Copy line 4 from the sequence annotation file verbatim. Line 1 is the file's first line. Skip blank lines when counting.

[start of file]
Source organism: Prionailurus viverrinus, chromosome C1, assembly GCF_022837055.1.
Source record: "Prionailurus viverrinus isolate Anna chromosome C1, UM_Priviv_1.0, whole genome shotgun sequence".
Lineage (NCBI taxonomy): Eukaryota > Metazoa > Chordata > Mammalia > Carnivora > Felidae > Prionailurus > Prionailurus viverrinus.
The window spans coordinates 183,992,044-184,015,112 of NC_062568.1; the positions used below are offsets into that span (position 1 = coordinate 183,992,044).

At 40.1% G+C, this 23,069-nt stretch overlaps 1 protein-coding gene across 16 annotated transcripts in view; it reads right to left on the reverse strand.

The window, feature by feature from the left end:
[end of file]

The window spans coordinates 183,992,044-184,015,112 of NC_062568.1; the positions used below are offsets into that span (position 1 = coordinate 183,992,044).